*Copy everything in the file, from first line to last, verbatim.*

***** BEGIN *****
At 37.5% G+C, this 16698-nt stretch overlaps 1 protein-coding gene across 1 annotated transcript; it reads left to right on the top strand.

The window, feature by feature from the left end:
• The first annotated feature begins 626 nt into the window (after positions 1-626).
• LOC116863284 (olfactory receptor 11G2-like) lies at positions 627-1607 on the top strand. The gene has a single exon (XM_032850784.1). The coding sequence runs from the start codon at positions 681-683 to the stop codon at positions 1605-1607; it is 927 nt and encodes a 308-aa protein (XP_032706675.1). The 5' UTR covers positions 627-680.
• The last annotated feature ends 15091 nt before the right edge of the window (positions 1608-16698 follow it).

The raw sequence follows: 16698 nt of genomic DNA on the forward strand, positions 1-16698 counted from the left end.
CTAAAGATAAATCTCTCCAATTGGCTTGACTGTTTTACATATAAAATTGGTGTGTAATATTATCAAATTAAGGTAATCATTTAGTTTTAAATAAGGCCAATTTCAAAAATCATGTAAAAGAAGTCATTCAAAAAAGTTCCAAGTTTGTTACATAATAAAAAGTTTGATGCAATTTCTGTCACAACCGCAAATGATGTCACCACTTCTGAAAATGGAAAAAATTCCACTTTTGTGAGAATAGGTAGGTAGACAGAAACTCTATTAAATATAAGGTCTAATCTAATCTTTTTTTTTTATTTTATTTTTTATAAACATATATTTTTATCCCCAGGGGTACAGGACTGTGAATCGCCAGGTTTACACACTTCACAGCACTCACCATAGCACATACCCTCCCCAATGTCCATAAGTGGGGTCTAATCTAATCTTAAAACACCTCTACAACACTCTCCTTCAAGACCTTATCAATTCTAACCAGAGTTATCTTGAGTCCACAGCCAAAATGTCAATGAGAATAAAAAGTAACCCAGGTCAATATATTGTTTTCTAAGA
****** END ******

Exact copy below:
At 37.5% G+C, this 16698-nt stretch overlaps 1 protein-coding gene across 1 annotated transcript; it reads left to right on the top strand.

The window, feature by feature from the left end:
• The first annotated feature begins 626 nt into the window (after positions 1-626).
• LOC116863284 (olfactory receptor 11G2-like) lies at positions 627-1607 on the top strand. The gene has a single exon (XM_032850784.1). The coding sequence runs from the start codon at positions 681-683 to the stop codon at positions 1605-1607; it is 927 nt and encodes a 308-aa protein (XP_032706675.1). The 5' UTR covers positions 627-680.
• The last annotated feature ends 15091 nt before the right edge of the window (positions 1608-16698 follow it).

The raw sequence follows: 16698 nt of genomic DNA on the forward strand, positions 1-16698 counted from the left end.
CTAAAGATAAATCTCTCCAATTGGCTTGACTGTTTTACATATAAAATTGGTGTGTAATATTATCAAATTAAGGTAATCATTTAGTTTTAAATAAGGCCAATTTCAAAAATCATGTAAAAGAAGTCATTCAAAAAAGTTCCAAGTTTGTTACATAATAAAAAGTTTGATGCAATTTCTGTCACAACCGCAAATGATGTCACCACTTCTGAAAATGGAAAAAATTCCACTTTTGTGAGAATAGGTAGGTAGACAGAAACTCTATTAAATATAAGGTCTAATCTAATCTTTTTTTTTTATTTTATTTTTTATAAACATATATTTTTATCCCCAGGGGTACAGGACTGTGAATCGCCAGGTTTACACACTTCACAGCACTCACCATAGCACATACCCTCCCCAATGTCCATAAGTGGGGTCTAATCTAATCTTAAAACACCTCTACAACACTCTCCTTCAAGACCTTATCAATTCTAACCAGAGTTATCTTGAGTCCACAGCCAAAATGTCAATGAGAATAAAAAGTAACCCAGGTCAATATATTGTTTTCTAAGA